Ready to Paddle?

Someone came to the end of the Gunflint Trail the other day with paddle in hand and ready to go into the BWCA. Unfortunately it will be a few months before there is open water so hopefully he’ll stick around.

Do you want to build a snowman? Cassidy did!


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Moose Report

I wish I could say there was something good to report about moose in Minnesota but I can’t. The population continues to decline and although biologists know what is killing the majority of them there isn’t much that can be done for them that isn’t controversial.

Moose in Northern Minnesota have a few strikes against them. The change in climate can be blamed for some of their challenges. Warmer weather during the winter seasons has contributed to the deer herd moving north. When we first moved to the end of the Gunflint Trail in 1993 it was a rare occurence to see a deer. They didn’t do well in the woods due to the extremely cold temperatures, deep snow and lack of food for them.  As winters got warmer the deer moved north and brought with them brain worm.

Deer can survive with brain worm but moose don’t fair as well. In their weakened state they are more likely to get attacked by other prey or die of starvation.

The moose population isn’t well nourished. Researchers have concluded on the warmer days of winter moose don’t eat as much as they need to. That combined with the shorter winters that don’t kill of the tick population also contributes to their not as strong as they should be state.

Combine that with the very healthy population of wolves and we have a clear picture of why the moose herd is declining in Minnesota.

What can be done? The deer herd on the Gunflint Trail has dropped dramatically over the past few years. For the moose that is great news but there are a few folks who want to hunt deer up here. In my opinion there are plenty of other places to hunt for deer in Minnesota and elsewhere.  Is there a state where there a state there isn’t a deer hunt?

The wolf population in Northern Minnesota needs special management. Why have Fish and Wildlife Divisions in each state or a Department of Natural Resources if they aren’t allowed to manage separate from the bigger picture? We shouldn’t have to suffer because other places in the lower 48 don’t have wolves, we don’t want all of them here.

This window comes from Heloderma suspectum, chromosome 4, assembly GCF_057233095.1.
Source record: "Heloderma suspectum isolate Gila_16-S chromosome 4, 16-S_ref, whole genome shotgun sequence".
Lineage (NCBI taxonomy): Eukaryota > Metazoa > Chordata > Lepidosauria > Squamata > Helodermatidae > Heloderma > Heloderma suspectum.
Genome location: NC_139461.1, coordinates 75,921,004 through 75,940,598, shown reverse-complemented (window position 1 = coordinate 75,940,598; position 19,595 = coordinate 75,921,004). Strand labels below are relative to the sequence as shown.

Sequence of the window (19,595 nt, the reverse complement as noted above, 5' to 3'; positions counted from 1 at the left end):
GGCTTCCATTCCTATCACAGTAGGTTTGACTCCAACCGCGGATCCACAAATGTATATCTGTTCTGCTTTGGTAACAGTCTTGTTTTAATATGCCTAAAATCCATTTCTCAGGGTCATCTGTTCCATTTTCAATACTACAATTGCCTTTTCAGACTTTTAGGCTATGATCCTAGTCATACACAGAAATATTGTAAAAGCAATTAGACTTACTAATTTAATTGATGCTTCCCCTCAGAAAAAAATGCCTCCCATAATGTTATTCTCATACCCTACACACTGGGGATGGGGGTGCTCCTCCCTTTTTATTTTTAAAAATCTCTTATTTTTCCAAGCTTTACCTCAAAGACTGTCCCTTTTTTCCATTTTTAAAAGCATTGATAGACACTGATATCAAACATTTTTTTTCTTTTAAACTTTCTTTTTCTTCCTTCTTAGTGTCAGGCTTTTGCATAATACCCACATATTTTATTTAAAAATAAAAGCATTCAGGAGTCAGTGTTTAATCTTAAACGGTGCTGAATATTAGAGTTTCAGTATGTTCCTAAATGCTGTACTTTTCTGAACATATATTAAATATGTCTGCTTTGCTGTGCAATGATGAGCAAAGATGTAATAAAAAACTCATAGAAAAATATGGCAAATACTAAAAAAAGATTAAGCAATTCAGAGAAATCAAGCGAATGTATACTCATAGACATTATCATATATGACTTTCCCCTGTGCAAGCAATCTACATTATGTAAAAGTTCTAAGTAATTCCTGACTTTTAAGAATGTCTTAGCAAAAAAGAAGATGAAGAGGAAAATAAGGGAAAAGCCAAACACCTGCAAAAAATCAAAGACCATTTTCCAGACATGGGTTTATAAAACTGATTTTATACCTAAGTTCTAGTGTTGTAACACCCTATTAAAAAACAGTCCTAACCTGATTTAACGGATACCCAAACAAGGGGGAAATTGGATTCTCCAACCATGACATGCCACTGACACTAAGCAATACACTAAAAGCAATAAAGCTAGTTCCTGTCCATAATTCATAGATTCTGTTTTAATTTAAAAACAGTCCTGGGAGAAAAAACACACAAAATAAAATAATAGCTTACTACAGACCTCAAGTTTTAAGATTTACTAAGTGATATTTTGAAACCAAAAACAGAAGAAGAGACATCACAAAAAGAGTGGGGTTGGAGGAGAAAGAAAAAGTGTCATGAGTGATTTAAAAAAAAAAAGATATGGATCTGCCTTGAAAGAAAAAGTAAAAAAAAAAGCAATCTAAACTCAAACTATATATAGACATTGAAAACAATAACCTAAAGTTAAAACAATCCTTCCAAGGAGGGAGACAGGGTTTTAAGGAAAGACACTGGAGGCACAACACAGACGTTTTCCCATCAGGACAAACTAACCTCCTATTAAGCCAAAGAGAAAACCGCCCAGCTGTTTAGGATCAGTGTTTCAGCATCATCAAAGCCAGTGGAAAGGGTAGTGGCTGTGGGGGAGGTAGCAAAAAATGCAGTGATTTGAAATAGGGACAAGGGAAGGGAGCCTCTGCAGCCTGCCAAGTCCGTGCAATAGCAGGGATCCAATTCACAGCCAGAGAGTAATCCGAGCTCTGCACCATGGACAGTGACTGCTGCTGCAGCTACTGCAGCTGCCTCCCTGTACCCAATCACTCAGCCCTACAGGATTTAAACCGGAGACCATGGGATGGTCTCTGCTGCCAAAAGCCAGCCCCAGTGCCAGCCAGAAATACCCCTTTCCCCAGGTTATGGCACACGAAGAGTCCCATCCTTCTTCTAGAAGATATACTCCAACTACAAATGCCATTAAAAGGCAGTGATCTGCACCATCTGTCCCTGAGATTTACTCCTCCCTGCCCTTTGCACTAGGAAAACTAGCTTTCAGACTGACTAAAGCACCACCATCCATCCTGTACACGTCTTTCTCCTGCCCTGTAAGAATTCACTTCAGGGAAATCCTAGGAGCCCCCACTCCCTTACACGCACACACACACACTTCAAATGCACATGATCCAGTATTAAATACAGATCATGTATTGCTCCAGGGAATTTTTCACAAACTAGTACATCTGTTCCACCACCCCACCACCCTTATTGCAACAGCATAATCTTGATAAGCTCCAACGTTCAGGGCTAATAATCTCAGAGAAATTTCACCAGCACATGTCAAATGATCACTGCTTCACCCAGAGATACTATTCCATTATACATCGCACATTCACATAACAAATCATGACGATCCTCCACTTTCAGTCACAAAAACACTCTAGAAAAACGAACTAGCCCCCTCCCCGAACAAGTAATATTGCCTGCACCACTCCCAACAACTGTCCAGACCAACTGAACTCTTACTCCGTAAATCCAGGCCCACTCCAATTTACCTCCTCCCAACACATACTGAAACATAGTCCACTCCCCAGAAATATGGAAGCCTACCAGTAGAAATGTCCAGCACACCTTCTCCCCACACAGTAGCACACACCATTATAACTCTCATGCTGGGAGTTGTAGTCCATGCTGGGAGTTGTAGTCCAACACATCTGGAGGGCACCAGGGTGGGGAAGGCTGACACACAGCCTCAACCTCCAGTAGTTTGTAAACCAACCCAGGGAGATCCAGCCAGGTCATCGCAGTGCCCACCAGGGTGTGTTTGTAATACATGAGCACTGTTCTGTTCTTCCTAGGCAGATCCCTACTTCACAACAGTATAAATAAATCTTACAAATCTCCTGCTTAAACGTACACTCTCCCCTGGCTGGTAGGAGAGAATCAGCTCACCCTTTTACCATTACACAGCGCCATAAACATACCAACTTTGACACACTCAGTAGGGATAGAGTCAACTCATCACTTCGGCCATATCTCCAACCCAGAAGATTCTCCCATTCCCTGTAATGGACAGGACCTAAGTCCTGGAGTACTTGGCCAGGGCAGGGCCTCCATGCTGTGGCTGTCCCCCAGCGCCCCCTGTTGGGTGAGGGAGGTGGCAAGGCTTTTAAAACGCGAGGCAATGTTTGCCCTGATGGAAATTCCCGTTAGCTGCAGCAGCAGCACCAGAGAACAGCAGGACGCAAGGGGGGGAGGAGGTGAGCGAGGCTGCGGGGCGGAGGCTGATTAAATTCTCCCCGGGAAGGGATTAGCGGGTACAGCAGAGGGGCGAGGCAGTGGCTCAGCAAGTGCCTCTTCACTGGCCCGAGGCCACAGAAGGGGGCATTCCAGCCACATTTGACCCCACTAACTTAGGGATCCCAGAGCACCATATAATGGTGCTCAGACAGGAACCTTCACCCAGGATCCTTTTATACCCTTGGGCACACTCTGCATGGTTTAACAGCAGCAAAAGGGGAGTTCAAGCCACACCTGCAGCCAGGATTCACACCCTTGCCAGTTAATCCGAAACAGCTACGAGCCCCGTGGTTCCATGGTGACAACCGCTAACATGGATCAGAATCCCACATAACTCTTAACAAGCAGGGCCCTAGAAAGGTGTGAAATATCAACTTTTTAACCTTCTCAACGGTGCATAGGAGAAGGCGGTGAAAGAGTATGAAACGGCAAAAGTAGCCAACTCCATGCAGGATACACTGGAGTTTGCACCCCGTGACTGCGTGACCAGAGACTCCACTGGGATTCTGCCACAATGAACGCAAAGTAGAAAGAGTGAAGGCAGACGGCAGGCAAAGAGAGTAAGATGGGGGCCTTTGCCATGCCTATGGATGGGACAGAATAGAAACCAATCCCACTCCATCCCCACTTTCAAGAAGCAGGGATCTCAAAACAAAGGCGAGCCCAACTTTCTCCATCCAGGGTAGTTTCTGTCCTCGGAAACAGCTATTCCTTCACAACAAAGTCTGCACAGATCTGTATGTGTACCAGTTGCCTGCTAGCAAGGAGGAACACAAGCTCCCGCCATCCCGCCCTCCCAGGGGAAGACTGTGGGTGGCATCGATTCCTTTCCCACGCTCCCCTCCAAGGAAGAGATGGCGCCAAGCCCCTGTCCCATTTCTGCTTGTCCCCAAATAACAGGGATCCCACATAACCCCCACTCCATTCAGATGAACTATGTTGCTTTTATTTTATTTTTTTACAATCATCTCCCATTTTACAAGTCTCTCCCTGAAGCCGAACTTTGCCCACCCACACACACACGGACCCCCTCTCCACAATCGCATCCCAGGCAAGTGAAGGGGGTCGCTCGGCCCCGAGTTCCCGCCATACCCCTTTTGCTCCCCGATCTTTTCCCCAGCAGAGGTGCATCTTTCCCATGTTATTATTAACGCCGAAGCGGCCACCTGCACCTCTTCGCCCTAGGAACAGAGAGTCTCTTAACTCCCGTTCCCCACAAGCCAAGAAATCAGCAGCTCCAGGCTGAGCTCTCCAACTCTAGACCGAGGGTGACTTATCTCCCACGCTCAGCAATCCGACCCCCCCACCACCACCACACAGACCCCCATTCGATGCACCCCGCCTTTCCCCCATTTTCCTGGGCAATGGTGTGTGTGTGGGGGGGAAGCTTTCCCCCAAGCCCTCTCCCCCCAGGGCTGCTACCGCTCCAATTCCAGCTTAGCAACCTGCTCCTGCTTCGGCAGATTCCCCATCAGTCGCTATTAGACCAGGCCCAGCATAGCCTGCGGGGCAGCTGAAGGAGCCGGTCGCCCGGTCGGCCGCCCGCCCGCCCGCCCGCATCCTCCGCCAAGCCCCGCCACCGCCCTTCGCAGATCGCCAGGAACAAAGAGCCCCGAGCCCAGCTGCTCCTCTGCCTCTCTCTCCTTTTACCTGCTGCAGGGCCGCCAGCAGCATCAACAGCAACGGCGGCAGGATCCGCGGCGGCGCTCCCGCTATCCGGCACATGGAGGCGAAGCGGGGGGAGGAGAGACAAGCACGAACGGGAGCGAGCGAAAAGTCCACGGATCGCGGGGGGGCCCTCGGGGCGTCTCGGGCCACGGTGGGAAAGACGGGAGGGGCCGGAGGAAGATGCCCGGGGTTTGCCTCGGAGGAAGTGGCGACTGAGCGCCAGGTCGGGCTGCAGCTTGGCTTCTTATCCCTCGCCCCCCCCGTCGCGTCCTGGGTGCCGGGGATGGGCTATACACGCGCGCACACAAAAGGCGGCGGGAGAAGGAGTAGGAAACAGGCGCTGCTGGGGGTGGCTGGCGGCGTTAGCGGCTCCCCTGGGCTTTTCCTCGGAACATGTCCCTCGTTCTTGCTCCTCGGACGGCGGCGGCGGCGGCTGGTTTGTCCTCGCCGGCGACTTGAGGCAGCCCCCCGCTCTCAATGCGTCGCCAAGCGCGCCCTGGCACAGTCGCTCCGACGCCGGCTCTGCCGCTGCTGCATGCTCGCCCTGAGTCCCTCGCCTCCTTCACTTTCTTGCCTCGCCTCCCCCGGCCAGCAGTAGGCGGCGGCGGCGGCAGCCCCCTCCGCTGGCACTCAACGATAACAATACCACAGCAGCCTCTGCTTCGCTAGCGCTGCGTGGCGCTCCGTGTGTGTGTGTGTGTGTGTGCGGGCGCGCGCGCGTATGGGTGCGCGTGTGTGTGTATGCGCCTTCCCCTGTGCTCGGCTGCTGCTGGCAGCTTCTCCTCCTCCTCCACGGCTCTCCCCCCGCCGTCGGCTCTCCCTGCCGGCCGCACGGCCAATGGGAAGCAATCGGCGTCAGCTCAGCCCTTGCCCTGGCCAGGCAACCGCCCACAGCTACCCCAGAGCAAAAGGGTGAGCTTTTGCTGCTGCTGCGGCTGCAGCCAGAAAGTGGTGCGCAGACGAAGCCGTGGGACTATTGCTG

This article explains the situation better and I encourage you to read it.

Dwindling herd, survey taken every January.


Of 47 documented moose deaths from February 2013 to January 2016, most were from illness.


16 Confirmed and suspected wolf kills
15 Parasites (brainworm, winter ticks, liver flukes, other parasites)
10 Bacterial infection/ predator related
5 Undetermined health problems
1 Accident
Sources: Minnesota Department of Natural Resources, University of Minnesota, NCompass Technologies
Margaret Dexter, DNR wildlife specialist, examined a large bull moose that died of infection.
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Heavy, Wet Snow

It snowed off and on all day long today. It was a very wet and heavy snow and it’s the time of the year when the novelty of shoveling has worn off.  My shoulders are still sore!

More snow is predicted for tomorrow and then the temperatures are expected to cool down into the single digits during the week. By next weekend the temperature forecast calls for nice winter temperatures for the long Presidents Day Weekend.

Hopefully we’ll be able to get out and enjoy the beautiful winter weather.


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Scenes from the Beargrease

Nace Hagemann took some amazing photos of this year’s Beargrease, these are just a few. Find more on his website.







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Where’s the Ice?

It doesn’t look like I’ll be making a trek out to the ice caves near the Apostle Islands this year. It doesn’t look like many people will be walking on the Great Lakes at all this year. The mild temperatures have kept the big lakes relatively ice free. That’s a bummer for some but for others it’s a blessing.

The shipping industry is happy for the lack of ice on the Great Lakes. Not only have they been able to extend their season but also they will most likely not have a delay to start in the spring. Ice  breakers will not need to forge the way for the ships unless we receive some drastically cold weather soon.

Find our more about the ice on the Great Lakes or lack there of it by reading this article.